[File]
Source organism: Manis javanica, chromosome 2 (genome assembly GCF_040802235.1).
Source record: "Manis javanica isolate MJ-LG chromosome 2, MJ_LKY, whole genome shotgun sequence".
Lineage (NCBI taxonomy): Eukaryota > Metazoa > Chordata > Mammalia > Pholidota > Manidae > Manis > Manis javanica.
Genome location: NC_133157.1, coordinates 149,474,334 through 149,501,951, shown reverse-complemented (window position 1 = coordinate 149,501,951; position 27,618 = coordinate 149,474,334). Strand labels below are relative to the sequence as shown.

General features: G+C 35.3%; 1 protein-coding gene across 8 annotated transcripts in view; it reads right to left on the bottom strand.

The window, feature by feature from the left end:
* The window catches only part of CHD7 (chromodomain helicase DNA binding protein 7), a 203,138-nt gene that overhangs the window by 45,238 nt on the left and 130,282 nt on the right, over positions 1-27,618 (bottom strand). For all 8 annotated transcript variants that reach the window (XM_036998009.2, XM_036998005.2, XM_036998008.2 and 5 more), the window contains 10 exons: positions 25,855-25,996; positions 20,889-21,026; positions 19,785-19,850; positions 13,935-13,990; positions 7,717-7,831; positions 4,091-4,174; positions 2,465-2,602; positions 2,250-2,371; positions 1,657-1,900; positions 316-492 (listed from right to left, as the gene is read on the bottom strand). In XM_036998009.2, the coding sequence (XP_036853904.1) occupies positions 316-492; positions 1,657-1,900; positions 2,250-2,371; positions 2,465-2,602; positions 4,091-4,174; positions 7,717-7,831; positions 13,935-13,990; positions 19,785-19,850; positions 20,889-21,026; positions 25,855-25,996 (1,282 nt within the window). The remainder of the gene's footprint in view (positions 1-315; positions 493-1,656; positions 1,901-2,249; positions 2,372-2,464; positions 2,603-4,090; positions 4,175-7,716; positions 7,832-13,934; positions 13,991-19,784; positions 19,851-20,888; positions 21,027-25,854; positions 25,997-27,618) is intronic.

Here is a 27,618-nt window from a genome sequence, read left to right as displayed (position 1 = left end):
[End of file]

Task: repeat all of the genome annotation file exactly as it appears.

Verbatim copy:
Source organism: Manis javanica, chromosome 2 (genome assembly GCF_040802235.1).
Source record: "Manis javanica isolate MJ-LG chromosome 2, MJ_LKY, whole genome shotgun sequence".
Lineage (NCBI taxonomy): Eukaryota > Metazoa > Chordata > Mammalia > Pholidota > Manidae > Manis > Manis javanica.
Genome location: NC_133157.1, coordinates 149,474,334 through 149,501,951, shown reverse-complemented (window position 1 = coordinate 149,501,951; position 27,618 = coordinate 149,474,334). Strand labels below are relative to the sequence as shown.

General features: G+C 35.3%; 1 protein-coding gene across 8 annotated transcripts in view; it reads right to left on the bottom strand.

The window, feature by feature from the left end:
* The window catches only part of CHD7 (chromodomain helicase DNA binding protein 7), a 203,138-nt gene that overhangs the window by 45,238 nt on the left and 130,282 nt on the right, over positions 1-27,618 (bottom strand). For all 8 annotated transcript variants that reach the window (XM_036998009.2, XM_036998005.2, XM_036998008.2 and 5 more), the window contains 10 exons: positions 25,855-25,996; positions 20,889-21,026; positions 19,785-19,850; positions 13,935-13,990; positions 7,717-7,831; positions 4,091-4,174; positions 2,465-2,602; positions 2,250-2,371; positions 1,657-1,900; positions 316-492 (listed from right to left, as the gene is read on the bottom strand). In XM_036998009.2, the coding sequence (XP_036853904.1) occupies positions 316-492; positions 1,657-1,900; positions 2,250-2,371; positions 2,465-2,602; positions 4,091-4,174; positions 7,717-7,831; positions 13,935-13,990; positions 19,785-19,850; positions 20,889-21,026; positions 25,855-25,996 (1,282 nt within the window). The remainder of the gene's footprint in view (positions 1-315; positions 493-1,656; positions 1,901-2,249; positions 2,372-2,464; positions 2,603-4,090; positions 4,175-7,716; positions 7,832-13,934; positions 13,991-19,784; positions 19,851-20,888; positions 21,027-25,854; positions 25,997-27,618) is intronic.

Here is a 27,618-nt window from a genome sequence, read left to right as displayed (position 1 = left end):